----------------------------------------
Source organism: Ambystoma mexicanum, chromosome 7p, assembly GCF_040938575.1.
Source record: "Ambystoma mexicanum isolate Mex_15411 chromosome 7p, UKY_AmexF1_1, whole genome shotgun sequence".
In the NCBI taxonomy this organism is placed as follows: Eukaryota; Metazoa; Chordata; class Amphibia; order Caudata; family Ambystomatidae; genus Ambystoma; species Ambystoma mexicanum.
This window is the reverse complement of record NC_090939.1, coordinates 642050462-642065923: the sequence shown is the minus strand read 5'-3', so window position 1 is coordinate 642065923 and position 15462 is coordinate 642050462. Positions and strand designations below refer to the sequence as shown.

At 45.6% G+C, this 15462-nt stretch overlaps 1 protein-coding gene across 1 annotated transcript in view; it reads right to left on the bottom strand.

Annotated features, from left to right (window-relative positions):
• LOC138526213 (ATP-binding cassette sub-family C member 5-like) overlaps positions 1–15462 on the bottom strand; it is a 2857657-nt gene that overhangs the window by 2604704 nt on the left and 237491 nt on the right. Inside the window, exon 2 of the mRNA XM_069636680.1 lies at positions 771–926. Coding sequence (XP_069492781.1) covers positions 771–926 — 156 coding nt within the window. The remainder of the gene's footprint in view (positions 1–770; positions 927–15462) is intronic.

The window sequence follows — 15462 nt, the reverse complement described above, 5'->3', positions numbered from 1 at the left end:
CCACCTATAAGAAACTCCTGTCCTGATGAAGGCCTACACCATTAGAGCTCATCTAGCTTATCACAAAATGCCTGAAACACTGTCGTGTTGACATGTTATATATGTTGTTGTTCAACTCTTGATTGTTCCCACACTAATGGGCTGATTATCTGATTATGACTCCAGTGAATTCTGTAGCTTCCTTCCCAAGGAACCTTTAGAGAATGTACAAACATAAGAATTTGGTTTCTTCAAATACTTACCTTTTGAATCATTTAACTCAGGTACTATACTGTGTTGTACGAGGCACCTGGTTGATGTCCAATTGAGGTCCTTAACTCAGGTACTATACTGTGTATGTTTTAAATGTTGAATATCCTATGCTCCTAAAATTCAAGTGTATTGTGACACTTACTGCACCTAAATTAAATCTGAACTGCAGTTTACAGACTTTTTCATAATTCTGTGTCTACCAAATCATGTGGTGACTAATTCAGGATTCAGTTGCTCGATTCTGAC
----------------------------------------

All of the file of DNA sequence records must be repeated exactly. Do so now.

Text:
Source organism: Ambystoma mexicanum, chromosome 7p, assembly GCF_040938575.1.
Source record: "Ambystoma mexicanum isolate Mex_15411 chromosome 7p, UKY_AmexF1_1, whole genome shotgun sequence".
In the NCBI taxonomy this organism is placed as follows: Eukaryota; Metazoa; Chordata; class Amphibia; order Caudata; family Ambystomatidae; genus Ambystoma; species Ambystoma mexicanum.
This window is the reverse complement of record NC_090939.1, coordinates 642050462-642065923: the sequence shown is the minus strand read 5'-3', so window position 1 is coordinate 642065923 and position 15462 is coordinate 642050462. Positions and strand designations below refer to the sequence as shown.

At 45.6% G+C, this 15462-nt stretch overlaps 1 protein-coding gene across 1 annotated transcript in view; it reads right to left on the bottom strand.

Annotated features, from left to right (window-relative positions):
• LOC138526213 (ATP-binding cassette sub-family C member 5-like) overlaps positions 1–15462 on the bottom strand; it is a 2857657-nt gene that overhangs the window by 2604704 nt on the left and 237491 nt on the right. Inside the window, exon 2 of the mRNA XM_069636680.1 lies at positions 771–926. Coding sequence (XP_069492781.1) covers positions 771–926 — 156 coding nt within the window. The remainder of the gene's footprint in view (positions 1–770; positions 927–15462) is intronic.

The window sequence follows — 15462 nt, the reverse complement described above, 5'->3', positions numbered from 1 at the left end:
CCACCTATAAGAAACTCCTGTCCTGATGAAGGCCTACACCATTAGAGCTCATCTAGCTTATCACAAAATGCCTGAAACACTGTCGTGTTGACATGTTATATATGTTGTTGTTCAACTCTTGATTGTTCCCACACTAATGGGCTGATTATCTGATTATGACTCCAGTGAATTCTGTAGCTTCCTTCCCAAGGAACCTTTAGAGAATGTACAAACATAAGAATTTGGTTTCTTCAAATACTTACCTTTTGAATCATTTAACTCAGGTACTATACTGTGTTGTACGAGGCACCTGGTTGATGTCCAATTGAGGTCCTTAACTCAGGTACTATACTGTGTATGTTTTAAATGTTGAATATCCTATGCTCCTAAAATTCAAGTGTATTGTGACACTTACTGCACCTAAATTAAATCTGAACTGCAGTTTACAGACTTTTTCATAATTCTGTGTCTACCAAATCATGTGGTGACTAATTCAGGATTCAGTTGCTCGATTCTGAC